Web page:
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Russia's Turning Point

After five centuries of being bound and impoverished by empire, Russia and its neighbors may finally be breaking free

By William E. OdomLt. Gen. William E. Odom (Ret.) is Director of National Security Studies for Hudson Institute and an adjunct professor at Yale University. / January 28, 1992



MUCH official and unofficial Western commentary on events in the former Soviet Union is missing the point. Russia is on the threshold of breaking a vicious circle of structural problems that have condemned it to misery since the late 15th century.

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Peter Chaadaev, an early 19th century Russian, puzzled over the eternal question for Russian intellectuals, "What is Russia's purpose?" He answered that it was to suffer in order to teach the world a great lesson - how miserable life can be. A convinced Westernizer, he hoped that Russia's suffering could soon be ended, allowing it to join the rest of the human race. His opponents, the Slavophiles, saw Russia on a special Slavic path, not suffering, but showing the world a new path through Russian autocra cy.

What neither the Westernizers nor the Slavophiles understood was that Moscow had locked Russia into a vicious imperial circle as early as the reign of Ivan the Great (1462-1505). Having vanquished all the Muscovite princes, he began to expand Russian control over non-Russian peoples. That required a strong army, which in turn required a central authority that could extract resources from the peasant economy to feed and arm it.

Success in expansionism merely created more military requirements. Non-Russian peoples had to be governed by a martial regime, and neighboring states became hostile to Moscow for fear of being the next victims of Russian imperialism.

Peter the Great, at the turn of the 18th century, lent a new dynamism to this imperialism, formally enserfing the peasantry and ruining the economy on an army and navy for foreign wars. As Peter noted, "Money is the artery of war." Later in the century, Catherine the Great added massively to Russian-controlled territories, and her grandson, Alexander I, continued the tradition during the Napoleonic wars.

The structural problems for this great imperial state were three. First, the "peasant question," or how to squeeze the economy for military resources. Second, the "military question that is, how to organize, train, and operate the army and police required for imperial control. The third, the "nationality question," sharpened in the 19th century under the influence of the French Revolution and modern nationalism. The inchoate national aspirations for independence made the requirements for military and pol ice forces all the greater. That in turn left the government with little alternative but to exploit the peasant economy all the more in support of the military.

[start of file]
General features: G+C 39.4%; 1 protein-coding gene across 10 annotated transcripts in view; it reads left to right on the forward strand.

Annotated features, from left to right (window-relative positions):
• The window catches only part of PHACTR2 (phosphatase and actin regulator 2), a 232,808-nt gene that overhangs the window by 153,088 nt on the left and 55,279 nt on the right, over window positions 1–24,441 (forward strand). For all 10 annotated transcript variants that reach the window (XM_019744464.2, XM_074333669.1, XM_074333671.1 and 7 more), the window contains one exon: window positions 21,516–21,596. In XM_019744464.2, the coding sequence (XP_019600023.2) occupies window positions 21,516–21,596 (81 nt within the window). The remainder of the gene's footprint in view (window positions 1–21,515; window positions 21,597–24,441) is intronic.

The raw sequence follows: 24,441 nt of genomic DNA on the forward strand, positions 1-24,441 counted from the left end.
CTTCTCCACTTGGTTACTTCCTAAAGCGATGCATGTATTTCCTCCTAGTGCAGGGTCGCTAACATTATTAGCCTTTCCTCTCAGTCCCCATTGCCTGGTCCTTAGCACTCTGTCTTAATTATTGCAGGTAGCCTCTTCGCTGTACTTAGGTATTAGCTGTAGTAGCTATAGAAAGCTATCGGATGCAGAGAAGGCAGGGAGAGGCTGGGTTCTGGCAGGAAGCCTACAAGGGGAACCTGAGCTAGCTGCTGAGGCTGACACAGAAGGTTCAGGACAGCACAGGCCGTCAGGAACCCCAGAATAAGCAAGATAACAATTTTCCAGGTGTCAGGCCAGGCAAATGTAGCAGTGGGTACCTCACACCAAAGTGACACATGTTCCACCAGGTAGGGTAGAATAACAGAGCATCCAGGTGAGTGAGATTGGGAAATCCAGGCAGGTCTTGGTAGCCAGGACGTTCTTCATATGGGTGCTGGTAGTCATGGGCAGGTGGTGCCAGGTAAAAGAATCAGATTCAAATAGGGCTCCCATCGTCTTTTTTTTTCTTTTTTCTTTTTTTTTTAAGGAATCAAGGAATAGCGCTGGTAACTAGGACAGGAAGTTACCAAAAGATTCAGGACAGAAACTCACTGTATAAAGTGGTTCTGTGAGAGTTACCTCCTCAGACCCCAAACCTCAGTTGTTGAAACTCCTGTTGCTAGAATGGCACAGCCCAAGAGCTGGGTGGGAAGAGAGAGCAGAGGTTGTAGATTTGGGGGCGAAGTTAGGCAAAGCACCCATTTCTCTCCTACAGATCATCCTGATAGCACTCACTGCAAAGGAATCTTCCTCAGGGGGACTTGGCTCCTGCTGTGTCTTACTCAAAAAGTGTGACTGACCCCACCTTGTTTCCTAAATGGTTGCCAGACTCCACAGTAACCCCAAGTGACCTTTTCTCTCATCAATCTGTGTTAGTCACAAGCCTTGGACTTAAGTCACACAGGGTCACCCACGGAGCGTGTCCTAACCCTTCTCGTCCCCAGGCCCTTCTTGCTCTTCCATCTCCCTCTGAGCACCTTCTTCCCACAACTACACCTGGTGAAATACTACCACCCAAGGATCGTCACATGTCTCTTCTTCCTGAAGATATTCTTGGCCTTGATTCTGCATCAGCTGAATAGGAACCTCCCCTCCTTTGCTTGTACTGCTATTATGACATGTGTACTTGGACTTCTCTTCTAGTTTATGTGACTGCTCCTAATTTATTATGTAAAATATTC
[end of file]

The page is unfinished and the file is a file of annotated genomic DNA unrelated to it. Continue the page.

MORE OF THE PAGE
Each of these three problems, of course, reinforced the other two. And strong central bureaucratic control coupled with deep suspicions of any social, economic, or political initiative from non-government circles, became the essence of Russia's political culture. No precedent was ever established for limiting state power. The tsar was responsible only to God, never to a Magna Carta or to a constitution.

Defeat in the Crimean War in 1855 caused many key officials to believe that radical change was required. Alexander II initiated his Great Reforms in the 1860s. Social and political articulation from below was allowed in limited degree for the first time in Russian history. Truly hopeful development followed over the next five decades. The prospects for political liberalization of government were promising in the decade before war broke out in 1914.

THE Bolshevik seizure of power reversed all of this and threw Russia back decades in its political development. The Soviet regime was essentially a return to pre-1861 approaches to government but under a new ideological banner. By the 1930s, the peasants had been re-enserfed, the economy re-centralized, and imperial rule over non-Russian peoples strengthened. The military was again the government's top priority. World War II allowed another chance for territorial expansion and a reinforcement of the old vicious circle of the three structural problems. The circle condemned the Soviet Union, like the old Russian Empire, to a repressive regime at home and an expansionist policy abroad.

Former Soviet President Mikhail Gorbachev may go down as history's greatest "inadvertent" revolutionary. He clearly did not understand what he was doing, but he took three radical steps toward breaking the vicious circle. First, he disavowed the ideological concept of "international class struggle," thus removing the modern rationale for Russian imperialism.

That logically led to the next step: reduction of the military burden on the Soviet economy. The official ideology defined most of the world as a "military threat" to the union, which justified unlimited military expenditures. Removing the threat with a stroke of the ideological pen, Mr. Gorbachev laid the Soviet military open to the rest of society's claims against it - against its resource priority, its secrecy requirements, its abuse of youthful soldiers, and its privileges for generals, admirals, and